Bruce in the Packet

117. A Meditation on Pets and Intimacy

What I miss most of all is physical intimacy. I am seventy years old and there can be no one to replace Ms Keogh, my cherished companion, who died several years ago. A dog could go partway to assuaging loneliness. Not a little dog. I donít like little dogs. It has to be a big dog, one that I could cuddle and not fear crushing. But then, it would not be fair to have a Saint Bernard sharing a one-bedroom apartment in the middle of the city. At this point, Iíd even settle for a cat because they know how to snuggle. Alas, this building does not allow for any pets. Iím not even permitted to feed birds from my balcony.

I was thinking this afternoon what excellent pets humans make. It is no wonder that so many species are willing to adopt us. With our free arms and hands, plus ToM (Theory of Mind), we are able to make many animals feel good in ways they cannot do for one another. With our palms flat, we can stroke vast swathes of hides, furs, or feathers. We can pet specific areas. With our fingers curled, we can scratch. With the sophisticated manipulations of our hands, we can massage and squeeze. These are all things other species love and cannot do for themselves as effectively.

I have seen animals as diverse as dogs, horses, whales, parrots, demonstrate they wanted to be stroked, scratched, or tickled. Despite the vast gap that has evolved between species, these other animals can make known to us what they like most and where it is best to apply our hands.

This is where theory of mind comes in. It allows us to recognize not just human thoughts, but what other species can enjoy. When we find the right manipulation for our hands and apply them to the right area of another species, many species will adopt us as pets. The targets of predation are prepared to lower their guard and the predators are willing to restrain their predatory instincts.

Theory of mind is the ability to attribute  mental states in others. It is essential for smooth social interaction. From clues given by expressions, we can interpret what another is feeling. The cat squints when it is content and a dog will roll over on its back begging for more tummy rubs. Theory of mind is the acquired human skill to know what others are thinking. I believe our pets can read and predict us, much as we do with them.

An early clue as to what kind of person
the narcissist Donald John Trump is was his disdain for pets, particularly his hatred for dogs. This was an indication that he was not able to understand others having passions and beliefs very different from his own. It explains his social ineptitude, his boorish manner with Brigitte Macron, Pope Francis, and Queen Elizabeth II. He can only project his limited and selfish motivations onto others, destroying many good people who he mistakenly believes have the same shallow greed and chauvinism he has.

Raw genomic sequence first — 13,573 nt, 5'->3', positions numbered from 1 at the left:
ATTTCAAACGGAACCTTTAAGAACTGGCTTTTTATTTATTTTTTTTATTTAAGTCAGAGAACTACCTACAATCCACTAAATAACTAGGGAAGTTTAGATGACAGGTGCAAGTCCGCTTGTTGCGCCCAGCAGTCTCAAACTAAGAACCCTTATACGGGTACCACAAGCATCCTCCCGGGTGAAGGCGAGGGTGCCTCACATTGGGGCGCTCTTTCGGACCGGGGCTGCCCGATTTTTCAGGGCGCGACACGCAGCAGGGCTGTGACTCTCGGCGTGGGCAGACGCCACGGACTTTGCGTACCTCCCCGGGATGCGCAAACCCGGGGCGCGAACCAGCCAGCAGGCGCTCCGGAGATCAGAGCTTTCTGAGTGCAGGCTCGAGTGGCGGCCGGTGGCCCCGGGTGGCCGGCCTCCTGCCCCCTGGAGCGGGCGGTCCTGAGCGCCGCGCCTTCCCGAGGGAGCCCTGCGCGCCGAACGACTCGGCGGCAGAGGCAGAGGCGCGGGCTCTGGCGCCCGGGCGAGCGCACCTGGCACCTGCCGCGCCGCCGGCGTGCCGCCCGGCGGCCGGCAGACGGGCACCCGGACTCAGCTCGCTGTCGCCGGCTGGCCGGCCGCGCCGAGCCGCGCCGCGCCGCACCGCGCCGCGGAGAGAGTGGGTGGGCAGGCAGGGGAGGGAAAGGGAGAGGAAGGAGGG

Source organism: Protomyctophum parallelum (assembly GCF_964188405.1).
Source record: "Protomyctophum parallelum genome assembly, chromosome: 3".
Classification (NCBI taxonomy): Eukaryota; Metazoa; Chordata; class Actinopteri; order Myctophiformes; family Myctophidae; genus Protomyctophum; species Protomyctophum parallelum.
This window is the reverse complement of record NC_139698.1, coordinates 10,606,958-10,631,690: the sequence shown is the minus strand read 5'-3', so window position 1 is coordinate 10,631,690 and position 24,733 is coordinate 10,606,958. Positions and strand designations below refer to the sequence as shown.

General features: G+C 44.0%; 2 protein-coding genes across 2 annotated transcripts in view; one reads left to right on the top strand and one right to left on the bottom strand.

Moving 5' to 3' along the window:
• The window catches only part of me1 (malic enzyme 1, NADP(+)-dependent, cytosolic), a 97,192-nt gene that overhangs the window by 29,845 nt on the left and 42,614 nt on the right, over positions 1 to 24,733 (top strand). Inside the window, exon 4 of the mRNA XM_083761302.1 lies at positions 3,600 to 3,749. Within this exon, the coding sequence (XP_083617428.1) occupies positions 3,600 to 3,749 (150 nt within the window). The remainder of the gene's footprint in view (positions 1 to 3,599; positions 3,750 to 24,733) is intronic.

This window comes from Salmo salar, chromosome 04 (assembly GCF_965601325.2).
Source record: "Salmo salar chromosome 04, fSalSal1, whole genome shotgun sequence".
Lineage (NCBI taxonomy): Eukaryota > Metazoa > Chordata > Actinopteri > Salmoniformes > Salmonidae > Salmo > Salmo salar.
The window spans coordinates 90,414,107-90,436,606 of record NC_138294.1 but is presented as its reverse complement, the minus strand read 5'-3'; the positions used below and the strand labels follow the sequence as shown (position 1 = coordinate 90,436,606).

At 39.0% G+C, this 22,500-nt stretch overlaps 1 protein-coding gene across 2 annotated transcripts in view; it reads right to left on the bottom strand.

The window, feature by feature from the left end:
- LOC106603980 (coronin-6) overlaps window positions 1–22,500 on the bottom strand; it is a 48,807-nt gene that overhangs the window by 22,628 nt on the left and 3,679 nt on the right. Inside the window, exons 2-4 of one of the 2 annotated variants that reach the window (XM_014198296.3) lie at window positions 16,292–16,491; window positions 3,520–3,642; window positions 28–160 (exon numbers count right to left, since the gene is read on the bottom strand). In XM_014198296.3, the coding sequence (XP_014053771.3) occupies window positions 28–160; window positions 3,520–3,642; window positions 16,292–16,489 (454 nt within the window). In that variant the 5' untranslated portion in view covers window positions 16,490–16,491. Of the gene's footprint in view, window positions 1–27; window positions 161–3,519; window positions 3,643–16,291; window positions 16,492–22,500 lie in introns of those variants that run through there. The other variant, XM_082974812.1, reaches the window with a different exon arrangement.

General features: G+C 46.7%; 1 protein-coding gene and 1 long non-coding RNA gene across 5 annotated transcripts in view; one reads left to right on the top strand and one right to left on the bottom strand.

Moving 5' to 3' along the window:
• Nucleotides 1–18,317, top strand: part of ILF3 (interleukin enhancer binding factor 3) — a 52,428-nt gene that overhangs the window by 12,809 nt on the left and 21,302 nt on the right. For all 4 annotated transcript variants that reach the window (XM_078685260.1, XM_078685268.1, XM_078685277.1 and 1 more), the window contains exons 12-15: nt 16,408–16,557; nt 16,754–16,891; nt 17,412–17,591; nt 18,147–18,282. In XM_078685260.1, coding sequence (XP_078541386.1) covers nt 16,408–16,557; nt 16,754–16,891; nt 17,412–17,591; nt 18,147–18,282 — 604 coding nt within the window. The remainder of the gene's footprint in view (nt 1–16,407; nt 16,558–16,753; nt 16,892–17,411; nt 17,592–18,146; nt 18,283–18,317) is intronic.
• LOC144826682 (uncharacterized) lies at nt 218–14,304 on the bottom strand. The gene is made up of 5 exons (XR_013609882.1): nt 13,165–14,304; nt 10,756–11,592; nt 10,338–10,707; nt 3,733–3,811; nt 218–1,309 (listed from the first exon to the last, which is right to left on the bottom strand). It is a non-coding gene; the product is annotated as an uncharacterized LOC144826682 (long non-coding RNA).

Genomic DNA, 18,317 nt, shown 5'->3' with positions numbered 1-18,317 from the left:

It is bad enough that we are neither the center of the solar system, nor the galaxy, nor the universe. We are different from other species only by degrees, and not always superior in a given talent. Itís one more notch out of our vanity, our preciousness. Some people have to believe a God has created them semi-divine.

Scientists have demonstrated theory of mind being present in other apes. It is not unique to humans. Researchers such as Jane Goodall and Dian Fossey have demonstrated the capacity in chimps and gorillas. Yet, anyone who has owned a dog (or a cat, or a pig, or a mule...), knows that it is possible to have communication between species, most effectively when one of them is human. When I came into existence, the education I received growing up pressed me to believe there was a much greater gap between us humans and all the other animals. We were instructed not to associate human characteristics to our pets. This was labelled anthropomorphizing and highly unconscionable. Pet owners knew better. Yes, I know some pet owners have gone beyond reasonable belief; "Oh, but my little Coco loves bonbons and insists chocolate doesn't hurt her." Still, when you forget it's time to take Fido for a walk, you will know something is up when Fido brings the leash and drops it at your feet.

I am a lonely old man who will stop a stranger walking with a dog in order to greet the dog. Nor am I annoyed when a dog comes over to say hello. I know just where to scratch on a dogís croup to make them happy.

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Mr Bentzman will continue to report here regularly about the events and concerns of his life. If you've any comments or suggestions,
he would be pleased to hear from you. 

You can find his several books at www.Bentzman.com. Enshrined Inside Me, his second collection of essays, is now available to purchase.


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